5) Provided You Don’t Kiss Me: 20 years with Brian Clough, Duncan Hamilton

So much written about Clough; this is the best, IMO.

FBR review:

6) Matchdays: The Hidden Story of the Bundesliga, Ronald Reng

The story of the Bundesliga told through the life of one man. A magnificent read.

7) Football Against the Enemy, Simon Kuper

The original ‘football and politics’ book – an inspiration.

8) Angels with Dirty Faces: The Footballing History of Argentina, Jonathan Wilson

One of the finest in the business tackles one of the best (and complex) footballing cultures. Incredibly well-researched.

9) ¡Golazo!:A History of Latin American Football, Andrés Campomar

The abridged history of Latin American soccer in all its complexity.

10) Football in Sun and Shadow, Eduardo Galeano

A must on anyone’s shelf – Galeano makes football sound almost romantic.

Plain Strains & Auto-biographies (Act III) – Pap Fiction

He has a lot to answer for does our Roy, and that extends down the football food chain to biographies about lesser lights because what we can’t really forgive in a footballer any more is that he’s just like us. Take Gary Imlach’s My Father and Other Working Class Football Heroes and I do mean that. Please take my copy. Such a tiresome book. He didn’t bother to get to know his dad properly when he was younger and so chose to reinvent him after his death. It is an odd piece of writing; part of it is sentimental, dutiful son stuff with a bit of hagiography thrown in. All that really shows is how a son can be both too close to his dad and yet, at the same time, too remote from him. Other parts of the book are simply unconvincing because he never fully justifies the biggest part of the title. John Charles was and still is a working class football hero, Stewart Imlach never was, underappreciated footballer though he might have been.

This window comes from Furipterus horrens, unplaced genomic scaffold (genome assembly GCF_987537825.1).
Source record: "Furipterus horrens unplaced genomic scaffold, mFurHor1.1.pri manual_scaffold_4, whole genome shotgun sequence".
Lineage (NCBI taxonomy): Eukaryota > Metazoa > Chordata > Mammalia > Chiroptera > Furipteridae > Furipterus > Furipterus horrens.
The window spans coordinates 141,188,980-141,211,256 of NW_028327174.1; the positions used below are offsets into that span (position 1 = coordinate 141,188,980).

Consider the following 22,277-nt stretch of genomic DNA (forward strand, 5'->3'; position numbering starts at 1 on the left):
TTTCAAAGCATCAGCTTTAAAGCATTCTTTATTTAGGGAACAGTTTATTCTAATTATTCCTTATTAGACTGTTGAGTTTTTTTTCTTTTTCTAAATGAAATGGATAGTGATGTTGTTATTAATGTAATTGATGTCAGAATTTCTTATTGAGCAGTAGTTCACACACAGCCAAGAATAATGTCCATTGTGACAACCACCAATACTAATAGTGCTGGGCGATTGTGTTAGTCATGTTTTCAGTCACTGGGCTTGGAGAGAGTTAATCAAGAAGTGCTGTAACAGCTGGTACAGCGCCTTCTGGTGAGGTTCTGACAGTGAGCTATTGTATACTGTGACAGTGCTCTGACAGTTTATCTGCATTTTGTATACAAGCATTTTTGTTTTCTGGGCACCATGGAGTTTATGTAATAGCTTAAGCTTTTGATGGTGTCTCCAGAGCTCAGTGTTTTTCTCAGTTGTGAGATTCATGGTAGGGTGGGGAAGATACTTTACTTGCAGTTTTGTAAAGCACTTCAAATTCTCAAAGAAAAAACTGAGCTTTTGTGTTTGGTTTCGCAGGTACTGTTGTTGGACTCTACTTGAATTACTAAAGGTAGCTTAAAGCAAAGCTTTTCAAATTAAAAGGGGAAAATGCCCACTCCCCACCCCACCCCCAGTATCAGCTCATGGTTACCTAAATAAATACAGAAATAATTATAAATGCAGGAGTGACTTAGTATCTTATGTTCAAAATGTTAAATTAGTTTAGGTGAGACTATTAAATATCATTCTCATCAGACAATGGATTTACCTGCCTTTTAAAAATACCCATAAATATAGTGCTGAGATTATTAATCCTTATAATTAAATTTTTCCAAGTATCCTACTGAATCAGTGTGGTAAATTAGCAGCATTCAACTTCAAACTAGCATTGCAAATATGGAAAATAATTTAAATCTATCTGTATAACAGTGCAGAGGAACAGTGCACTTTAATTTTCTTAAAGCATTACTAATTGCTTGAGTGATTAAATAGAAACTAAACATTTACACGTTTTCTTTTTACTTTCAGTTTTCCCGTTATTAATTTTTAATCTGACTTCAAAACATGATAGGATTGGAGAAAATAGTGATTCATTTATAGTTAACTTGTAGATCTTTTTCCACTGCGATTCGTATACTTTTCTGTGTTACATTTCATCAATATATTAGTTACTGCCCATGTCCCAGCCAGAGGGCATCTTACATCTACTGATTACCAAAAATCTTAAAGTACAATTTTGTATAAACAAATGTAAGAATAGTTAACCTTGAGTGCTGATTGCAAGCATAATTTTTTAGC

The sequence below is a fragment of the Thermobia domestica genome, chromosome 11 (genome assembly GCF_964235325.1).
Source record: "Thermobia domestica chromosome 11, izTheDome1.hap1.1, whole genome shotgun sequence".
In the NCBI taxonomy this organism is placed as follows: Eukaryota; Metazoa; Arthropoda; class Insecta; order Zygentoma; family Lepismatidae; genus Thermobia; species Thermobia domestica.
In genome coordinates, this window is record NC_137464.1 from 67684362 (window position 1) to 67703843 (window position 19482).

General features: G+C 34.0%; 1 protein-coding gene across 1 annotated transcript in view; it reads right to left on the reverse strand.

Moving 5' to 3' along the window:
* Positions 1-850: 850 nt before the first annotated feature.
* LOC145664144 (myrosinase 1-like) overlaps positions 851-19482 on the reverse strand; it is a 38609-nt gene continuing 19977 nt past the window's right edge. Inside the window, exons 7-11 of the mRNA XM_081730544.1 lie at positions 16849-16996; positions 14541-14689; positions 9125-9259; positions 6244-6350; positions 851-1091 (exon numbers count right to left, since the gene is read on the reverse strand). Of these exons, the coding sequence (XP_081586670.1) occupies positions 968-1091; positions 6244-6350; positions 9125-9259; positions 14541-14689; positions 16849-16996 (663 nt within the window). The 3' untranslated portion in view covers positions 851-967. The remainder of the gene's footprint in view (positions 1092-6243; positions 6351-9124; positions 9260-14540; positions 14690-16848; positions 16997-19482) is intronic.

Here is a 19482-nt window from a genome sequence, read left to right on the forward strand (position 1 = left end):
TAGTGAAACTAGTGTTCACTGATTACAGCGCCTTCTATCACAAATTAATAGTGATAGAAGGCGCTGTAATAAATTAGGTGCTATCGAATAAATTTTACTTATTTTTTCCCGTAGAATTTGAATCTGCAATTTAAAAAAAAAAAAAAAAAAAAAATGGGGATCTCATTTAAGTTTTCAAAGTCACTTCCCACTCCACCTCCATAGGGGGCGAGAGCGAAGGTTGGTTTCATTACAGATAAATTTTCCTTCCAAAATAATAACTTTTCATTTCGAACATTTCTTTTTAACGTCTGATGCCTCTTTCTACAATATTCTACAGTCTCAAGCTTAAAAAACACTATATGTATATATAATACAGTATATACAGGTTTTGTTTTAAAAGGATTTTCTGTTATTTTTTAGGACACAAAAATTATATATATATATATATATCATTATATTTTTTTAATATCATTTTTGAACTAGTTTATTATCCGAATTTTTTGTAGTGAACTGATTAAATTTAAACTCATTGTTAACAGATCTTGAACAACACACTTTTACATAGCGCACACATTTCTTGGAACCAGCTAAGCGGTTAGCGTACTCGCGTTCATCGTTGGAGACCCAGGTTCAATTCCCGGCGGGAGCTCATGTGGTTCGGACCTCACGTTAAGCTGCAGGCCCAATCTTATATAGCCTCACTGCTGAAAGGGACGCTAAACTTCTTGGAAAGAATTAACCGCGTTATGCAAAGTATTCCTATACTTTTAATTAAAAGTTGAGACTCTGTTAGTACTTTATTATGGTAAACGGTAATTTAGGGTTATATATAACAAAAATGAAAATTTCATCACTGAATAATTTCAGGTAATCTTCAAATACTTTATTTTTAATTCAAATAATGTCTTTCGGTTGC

It is all about perspective. When Gary was old enough to remember his dad, Stewart was coaching at Everton, his playing days long gone. I remember watching THAT Imlach in action in the early seventies as he sprinted on to the field with his medicine bag to administer first aid to an injured player, and I can remember the Evertonians urging him to run faster. ‘Hhum on Stewy Ladz, gerrim bachhhh on his feeess querchhh, or gerrim off and give someone else a shance!’ To them, Stewy was by no means a working class football hero and was only as good as his next sprint’n’sponge.

It won the William Hill Sports Book of the Year in 2005. Ah but wasn’t that the year that only lasted 9 days? Must have been.

Continuing with the theme of perspective, Stewart Imlach was a Scots international and there is no doubt that Scotland has produced some wonderful footballers down the years, all working class, many being true heroes. Billy Bremner, Bill Shankly, Jim Baxter, Denis Law, Hughie Gallacher, Matt Busby, et al. I was looking at the long list of football biographies and autobiographies now available on What struck me was that far more Scots were having books churned out about them than could possibly be merited even given the great pedigree. Some of the immortal names were; Gary MacKay, Brian Irvine, Dave McPherson, Gavin Peacock & Alan Comfort, Ian Ferguson, Jim Craig, Jim Leishman, Jim McLean and John Brown. These might be household names in the Irvine and Comfort households but hardly on the lips of children even in distant England. Then I checked the company address; Football Heaven, Unit 2, Insch Business Park, Insch, Aberdeenshire, Scotland. Say no more, give them an Insch…

They did actually have some books about people we have heard of ‘south of the border’ and that brings up another issue; why are there 5 books on Eric Cantona, 8 on George Best and 10 on Alex Ferguson? Can there be that many angles? The more you look at the ‘biogs and autobiogs’ business, the more mysterious the whole thing becomes. Meanwhile, I’m ghosting a semi-fictional autobiography ‘Roy Rush and other heroes still mooching about on Benefits’.


Graeme Garvey